Bye Bye Tiberias: tender family archive documentary illuminates the larger history of Palestinian displacement

Director Lina Soualem pieces together her fragmented family history through four generations of Palestinian women, including her mother, the actor Hiam Abbass, in this deeply personal and absorbing documentary.

Bye Bye Tiberias (2023)

As a child, Lina Soualem spent her summers visiting her mother’s family and swimming in the waters of Lake Tiberias. Those waters flow through Soualem’s quietly absorbing documentary Bye Bye Tiberias, from opening scenes in which faded VHS captures the young Lina swimming to present-day images of Lina’s mother, the actor Hiam Abbass (best known for her role as Marcia Roy in Succession), gazing across the shore at the mountains beyond. 

Tiberias, which lies near the borders of Syria, Israel, Palestine, Lebanon and Jordan, is also known as the Sea of Galilee. It has a potent history closely tied to war, colonialism, mythology and faith – it’s where Jesus reputedly walked on water. No wonder the filmmaker is drawn to the lake, especially given its symbolic importance to her family. As Soualem recounts in voiceover, “My mother took me swimming in a lake as if to bathe me in her story.”

In this achingly melancholy film, Soualem invites us all to bathe in that story. Bye Bye Tiberias has a fragmentary feel, as Soualem juxtaposes archive, newsreel and photographs with intimate footage of her mother returning to her childhood home. To fill in the gaps, Abbass reads a text written by Soualem, “a story of vanished places and disappeared memories”, in which she speculates about the lives of her great-grandmother, grandmother, mother and aunt, “women who learned to leave everything and start anew”.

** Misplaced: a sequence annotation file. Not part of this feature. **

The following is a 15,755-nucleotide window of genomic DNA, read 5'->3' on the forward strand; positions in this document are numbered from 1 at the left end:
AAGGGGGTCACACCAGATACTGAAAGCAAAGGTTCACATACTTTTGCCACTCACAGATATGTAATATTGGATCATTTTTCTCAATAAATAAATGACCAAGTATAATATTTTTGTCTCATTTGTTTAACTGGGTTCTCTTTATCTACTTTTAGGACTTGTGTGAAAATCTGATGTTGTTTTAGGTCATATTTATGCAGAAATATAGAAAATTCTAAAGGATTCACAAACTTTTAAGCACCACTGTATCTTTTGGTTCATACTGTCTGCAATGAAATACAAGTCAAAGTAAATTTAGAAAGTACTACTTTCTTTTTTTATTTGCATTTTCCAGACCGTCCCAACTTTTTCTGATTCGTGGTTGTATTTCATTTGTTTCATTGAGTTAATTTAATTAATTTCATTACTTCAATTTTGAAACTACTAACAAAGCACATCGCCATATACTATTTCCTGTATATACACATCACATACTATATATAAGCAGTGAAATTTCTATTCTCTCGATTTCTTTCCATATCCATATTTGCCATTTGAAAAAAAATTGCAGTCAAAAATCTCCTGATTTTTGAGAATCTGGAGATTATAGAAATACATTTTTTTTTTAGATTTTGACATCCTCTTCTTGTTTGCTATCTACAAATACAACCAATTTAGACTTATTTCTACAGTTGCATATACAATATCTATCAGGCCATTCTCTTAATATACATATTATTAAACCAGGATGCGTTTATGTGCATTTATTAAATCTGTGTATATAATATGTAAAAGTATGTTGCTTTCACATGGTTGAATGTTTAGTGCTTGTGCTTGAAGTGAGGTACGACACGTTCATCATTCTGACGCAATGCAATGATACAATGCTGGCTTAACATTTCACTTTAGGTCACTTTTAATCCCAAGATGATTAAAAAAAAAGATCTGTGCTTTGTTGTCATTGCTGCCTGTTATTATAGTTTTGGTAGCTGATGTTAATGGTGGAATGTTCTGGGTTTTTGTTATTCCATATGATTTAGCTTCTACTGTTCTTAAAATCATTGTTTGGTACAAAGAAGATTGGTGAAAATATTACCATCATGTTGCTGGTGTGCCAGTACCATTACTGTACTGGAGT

Family archive documentaries are plentiful, but Bye Bye Tiberias is elevated by the unforced way it uses these individual women’s memories to illuminate the larger history of Palestinian displacement. The family’s lives collide with momentous events, such as the 1948 Palestine war, which forces Soualem’s relatives to leave Tiberias and permanently separates Abbass’s mother Um Ali and her sister Hosnieh, divided by the Israeli-Syrian border. Their story is echoed years later, when Abbass leaves to pursue her career in Europe, exiling herself in her pursuit of freedom.

Complex feelings of estrangement and reunion are beautifully evoked throughout. In one anecdote, Abbass recalls meeting Hosnieh in Syria, where she has been living in exile: when the two women meet, they run to one another, “pressing together like two magnets”, as Hosnieh inhales her niece’s scent, revelling in the smell of her lost homeland. It’s not all devastation though – there’s a mischievousness to scenes in which Abbass’s sister laments that she never got to join her in Hollywood, or when the family wonder how Um Ali managed to conceive ten children. Fittingly for such a tender, timely film, these moments remind us of the resilience of the human spirit in the face of great suffering – sparks of joy in the darkest of places.

 Bye Bye Tiberias is in UK cinemas from 28 June.


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